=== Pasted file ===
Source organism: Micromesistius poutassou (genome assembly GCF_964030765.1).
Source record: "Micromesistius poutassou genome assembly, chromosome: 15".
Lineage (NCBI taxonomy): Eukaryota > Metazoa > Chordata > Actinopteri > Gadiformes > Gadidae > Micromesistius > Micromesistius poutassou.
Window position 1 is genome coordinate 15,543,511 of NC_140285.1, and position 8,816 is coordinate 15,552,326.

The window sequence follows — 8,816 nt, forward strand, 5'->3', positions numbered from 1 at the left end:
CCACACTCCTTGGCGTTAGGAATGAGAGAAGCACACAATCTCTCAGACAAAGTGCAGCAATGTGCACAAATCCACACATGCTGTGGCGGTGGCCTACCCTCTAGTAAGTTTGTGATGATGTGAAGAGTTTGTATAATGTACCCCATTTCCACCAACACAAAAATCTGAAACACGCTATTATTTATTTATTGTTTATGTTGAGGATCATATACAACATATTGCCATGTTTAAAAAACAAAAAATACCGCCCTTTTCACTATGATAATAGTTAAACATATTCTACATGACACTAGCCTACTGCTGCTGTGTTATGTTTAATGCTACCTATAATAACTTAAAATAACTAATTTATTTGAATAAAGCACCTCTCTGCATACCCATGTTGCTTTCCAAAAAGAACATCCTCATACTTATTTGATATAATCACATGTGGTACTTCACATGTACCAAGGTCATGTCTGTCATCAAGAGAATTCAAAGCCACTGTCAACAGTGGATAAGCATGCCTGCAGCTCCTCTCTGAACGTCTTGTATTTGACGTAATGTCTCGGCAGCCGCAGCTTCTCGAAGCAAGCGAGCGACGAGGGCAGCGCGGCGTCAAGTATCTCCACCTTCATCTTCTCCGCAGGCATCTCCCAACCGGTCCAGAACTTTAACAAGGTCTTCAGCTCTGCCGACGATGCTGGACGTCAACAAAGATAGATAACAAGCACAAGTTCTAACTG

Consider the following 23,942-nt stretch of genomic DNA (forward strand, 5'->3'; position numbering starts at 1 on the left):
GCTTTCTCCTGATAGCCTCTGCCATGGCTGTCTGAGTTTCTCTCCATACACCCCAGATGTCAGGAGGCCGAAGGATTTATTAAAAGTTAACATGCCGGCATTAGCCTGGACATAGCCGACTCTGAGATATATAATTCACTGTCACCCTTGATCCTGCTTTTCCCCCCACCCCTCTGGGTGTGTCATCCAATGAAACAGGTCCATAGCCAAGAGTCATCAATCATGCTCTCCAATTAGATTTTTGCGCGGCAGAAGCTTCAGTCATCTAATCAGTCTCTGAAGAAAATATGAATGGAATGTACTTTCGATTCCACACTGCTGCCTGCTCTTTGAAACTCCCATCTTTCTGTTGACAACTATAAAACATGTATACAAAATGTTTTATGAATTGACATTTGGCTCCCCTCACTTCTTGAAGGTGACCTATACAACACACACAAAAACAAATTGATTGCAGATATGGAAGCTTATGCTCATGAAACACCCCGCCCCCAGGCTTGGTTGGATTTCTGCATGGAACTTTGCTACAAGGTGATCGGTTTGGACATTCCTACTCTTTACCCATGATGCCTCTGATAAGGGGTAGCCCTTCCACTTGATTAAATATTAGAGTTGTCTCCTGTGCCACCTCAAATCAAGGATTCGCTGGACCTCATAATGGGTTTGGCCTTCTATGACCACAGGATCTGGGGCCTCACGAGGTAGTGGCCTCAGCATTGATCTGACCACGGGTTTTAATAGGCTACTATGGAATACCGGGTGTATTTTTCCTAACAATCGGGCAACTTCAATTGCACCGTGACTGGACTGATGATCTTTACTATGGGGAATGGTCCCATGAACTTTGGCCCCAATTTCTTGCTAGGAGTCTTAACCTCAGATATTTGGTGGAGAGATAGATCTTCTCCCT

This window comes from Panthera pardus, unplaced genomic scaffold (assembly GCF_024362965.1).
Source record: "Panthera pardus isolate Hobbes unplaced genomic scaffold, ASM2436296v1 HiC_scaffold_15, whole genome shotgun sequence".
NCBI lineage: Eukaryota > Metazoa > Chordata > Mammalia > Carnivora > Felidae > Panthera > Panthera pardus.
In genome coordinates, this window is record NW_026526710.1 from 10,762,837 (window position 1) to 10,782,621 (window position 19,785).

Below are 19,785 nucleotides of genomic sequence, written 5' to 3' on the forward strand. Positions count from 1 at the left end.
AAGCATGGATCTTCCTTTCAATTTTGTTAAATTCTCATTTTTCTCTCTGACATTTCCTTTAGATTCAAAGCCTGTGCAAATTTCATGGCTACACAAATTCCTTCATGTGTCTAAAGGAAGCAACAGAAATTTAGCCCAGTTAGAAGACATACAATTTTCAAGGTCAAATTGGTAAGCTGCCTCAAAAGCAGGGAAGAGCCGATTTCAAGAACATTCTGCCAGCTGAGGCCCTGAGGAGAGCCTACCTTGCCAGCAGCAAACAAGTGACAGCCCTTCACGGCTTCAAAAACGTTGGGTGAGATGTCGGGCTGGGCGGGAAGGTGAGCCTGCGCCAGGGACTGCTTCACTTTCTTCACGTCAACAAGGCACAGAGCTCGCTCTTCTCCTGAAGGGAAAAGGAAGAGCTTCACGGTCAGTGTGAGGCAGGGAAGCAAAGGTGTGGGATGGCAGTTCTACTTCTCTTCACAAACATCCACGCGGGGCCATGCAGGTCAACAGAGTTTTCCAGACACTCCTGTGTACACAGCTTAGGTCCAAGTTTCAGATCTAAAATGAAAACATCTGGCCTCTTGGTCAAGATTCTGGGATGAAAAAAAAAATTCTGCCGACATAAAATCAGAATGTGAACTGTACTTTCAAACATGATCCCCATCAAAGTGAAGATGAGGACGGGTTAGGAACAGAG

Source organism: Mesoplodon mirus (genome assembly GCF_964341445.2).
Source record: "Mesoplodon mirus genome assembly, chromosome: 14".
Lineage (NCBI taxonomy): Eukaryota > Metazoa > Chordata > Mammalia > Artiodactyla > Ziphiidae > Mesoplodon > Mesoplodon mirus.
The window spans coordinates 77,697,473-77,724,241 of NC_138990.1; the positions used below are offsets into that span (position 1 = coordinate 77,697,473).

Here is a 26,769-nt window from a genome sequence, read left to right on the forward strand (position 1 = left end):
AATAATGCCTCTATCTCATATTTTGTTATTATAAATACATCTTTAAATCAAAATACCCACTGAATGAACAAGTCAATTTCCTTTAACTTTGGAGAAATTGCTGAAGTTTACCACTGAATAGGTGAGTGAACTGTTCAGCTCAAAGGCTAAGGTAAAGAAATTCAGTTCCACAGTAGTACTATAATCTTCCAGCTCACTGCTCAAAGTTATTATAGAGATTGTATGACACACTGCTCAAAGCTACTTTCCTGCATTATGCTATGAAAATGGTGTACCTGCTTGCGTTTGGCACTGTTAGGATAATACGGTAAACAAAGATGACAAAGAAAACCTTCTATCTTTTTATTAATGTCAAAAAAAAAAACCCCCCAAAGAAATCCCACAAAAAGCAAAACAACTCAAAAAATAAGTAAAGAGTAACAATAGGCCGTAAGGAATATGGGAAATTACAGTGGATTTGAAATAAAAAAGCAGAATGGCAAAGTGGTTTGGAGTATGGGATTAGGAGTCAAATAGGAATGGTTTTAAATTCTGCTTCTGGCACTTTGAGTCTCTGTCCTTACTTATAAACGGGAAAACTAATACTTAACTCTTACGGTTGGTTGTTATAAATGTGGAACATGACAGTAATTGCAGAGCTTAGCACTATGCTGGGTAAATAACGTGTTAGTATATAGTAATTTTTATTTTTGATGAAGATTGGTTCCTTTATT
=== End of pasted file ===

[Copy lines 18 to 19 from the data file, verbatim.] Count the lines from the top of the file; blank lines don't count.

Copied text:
The window spans coordinates 77,697,473-77,724,241 of NC_138990.1; the positions used below are offsets into that span (position 1 = coordinate 77,697,473).

Here is a 26,769-nt window from a genome sequence, read left to right on the forward strand (position 1 = left end):